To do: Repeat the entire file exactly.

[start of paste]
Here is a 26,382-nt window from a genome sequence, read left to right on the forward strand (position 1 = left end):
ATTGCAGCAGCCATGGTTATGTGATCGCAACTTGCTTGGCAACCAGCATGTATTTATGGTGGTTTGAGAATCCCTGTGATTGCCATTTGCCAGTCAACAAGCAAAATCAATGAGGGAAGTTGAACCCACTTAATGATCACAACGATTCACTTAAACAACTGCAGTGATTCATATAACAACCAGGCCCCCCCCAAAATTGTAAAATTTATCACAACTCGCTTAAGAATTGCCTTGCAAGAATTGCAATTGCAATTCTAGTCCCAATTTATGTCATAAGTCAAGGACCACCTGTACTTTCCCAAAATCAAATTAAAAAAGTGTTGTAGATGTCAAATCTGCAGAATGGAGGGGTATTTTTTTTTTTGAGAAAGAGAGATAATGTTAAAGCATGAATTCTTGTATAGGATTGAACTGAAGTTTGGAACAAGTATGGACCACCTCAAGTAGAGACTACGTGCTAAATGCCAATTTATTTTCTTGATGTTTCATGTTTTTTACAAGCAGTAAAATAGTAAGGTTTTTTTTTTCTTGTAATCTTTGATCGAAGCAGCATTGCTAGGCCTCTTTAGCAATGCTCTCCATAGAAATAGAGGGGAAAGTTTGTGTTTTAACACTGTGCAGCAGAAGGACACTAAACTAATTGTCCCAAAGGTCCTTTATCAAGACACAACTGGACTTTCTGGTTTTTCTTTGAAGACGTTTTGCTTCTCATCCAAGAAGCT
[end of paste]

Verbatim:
Here is a 26,382-nt window from a genome sequence, read left to right on the forward strand (position 1 = left end):
ATTGCAGCAGCCATGGTTATGTGATCGCAACTTGCTTGGCAACCAGCATGTATTTATGGTGGTTTGAGAATCCCTGTGATTGCCATTTGCCAGTCAACAAGCAAAATCAATGAGGGAAGTTGAACCCACTTAATGATCACAACGATTCACTTAAACAACTGCAGTGATTCATATAACAACCAGGCCCCCCCCAAAATTGTAAAATTTATCACAACTCGCTTAAGAATTGCCTTGCAAGAATTGCAATTGCAATTCTAGTCCCAATTTATGTCATAAGTCAAGGACCACCTGTACTTTCCCAAAATCAAATTAAAAAAGTGTTGTAGATGTCAAATCTGCAGAATGGAGGGGTATTTTTTTTTTTGAGAAAGAGAGATAATGTTAAAGCATGAATTCTTGTATAGGATTGAACTGAAGTTTGGAACAAGTATGGACCACCTCAAGTAGAGACTACGTGCTAAATGCCAATTTATTTTCTTGATGTTTCATGTTTTTTACAAGCAGTAAAATAGTAAGGTTTTTTTTTTCTTGTAATCTTTGATCGAAGCAGCATTGCTAGGCCTCTTTAGCAATGCTCTCCATAGAAATAGAGGGGAAAGTTTGTGTTTTAACACTGTGCAGCAGAAGGACACTAAACTAATTGTCCCAAAGGTCCTTTATCAAGACACAACTGGACTTTCTGGTTTTTCTTTGAAGACGTTTTGCTTCTCATCCAAGAAGCT